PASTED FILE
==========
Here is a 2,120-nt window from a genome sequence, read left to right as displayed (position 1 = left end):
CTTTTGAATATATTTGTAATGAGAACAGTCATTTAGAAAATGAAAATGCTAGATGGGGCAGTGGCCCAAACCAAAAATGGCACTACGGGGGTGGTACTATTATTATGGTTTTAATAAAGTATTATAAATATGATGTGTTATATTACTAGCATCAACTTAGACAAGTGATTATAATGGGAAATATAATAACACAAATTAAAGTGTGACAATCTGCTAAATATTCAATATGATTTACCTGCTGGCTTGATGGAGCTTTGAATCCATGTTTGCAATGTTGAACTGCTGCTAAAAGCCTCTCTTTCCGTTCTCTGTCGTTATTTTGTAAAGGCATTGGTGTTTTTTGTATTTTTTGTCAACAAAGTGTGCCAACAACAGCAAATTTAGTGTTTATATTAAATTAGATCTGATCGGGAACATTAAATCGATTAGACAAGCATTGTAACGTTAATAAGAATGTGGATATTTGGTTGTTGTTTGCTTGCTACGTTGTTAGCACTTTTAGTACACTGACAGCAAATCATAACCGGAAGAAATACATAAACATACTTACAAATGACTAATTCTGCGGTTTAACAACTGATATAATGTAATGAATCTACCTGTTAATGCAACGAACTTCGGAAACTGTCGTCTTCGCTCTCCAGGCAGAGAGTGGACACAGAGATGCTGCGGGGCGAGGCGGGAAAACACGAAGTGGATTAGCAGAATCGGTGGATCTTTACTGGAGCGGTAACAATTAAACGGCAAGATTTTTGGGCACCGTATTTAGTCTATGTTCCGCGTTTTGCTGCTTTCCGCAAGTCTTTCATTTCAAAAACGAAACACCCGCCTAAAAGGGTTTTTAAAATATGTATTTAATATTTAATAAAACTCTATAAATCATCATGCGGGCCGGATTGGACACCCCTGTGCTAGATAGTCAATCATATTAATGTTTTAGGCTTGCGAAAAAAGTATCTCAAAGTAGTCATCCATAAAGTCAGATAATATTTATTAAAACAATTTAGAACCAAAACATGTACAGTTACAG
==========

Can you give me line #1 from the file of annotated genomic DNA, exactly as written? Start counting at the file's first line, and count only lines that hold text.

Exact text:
Here is a 2,120-nt window from a genome sequence, read left to right as displayed (position 1 = left end):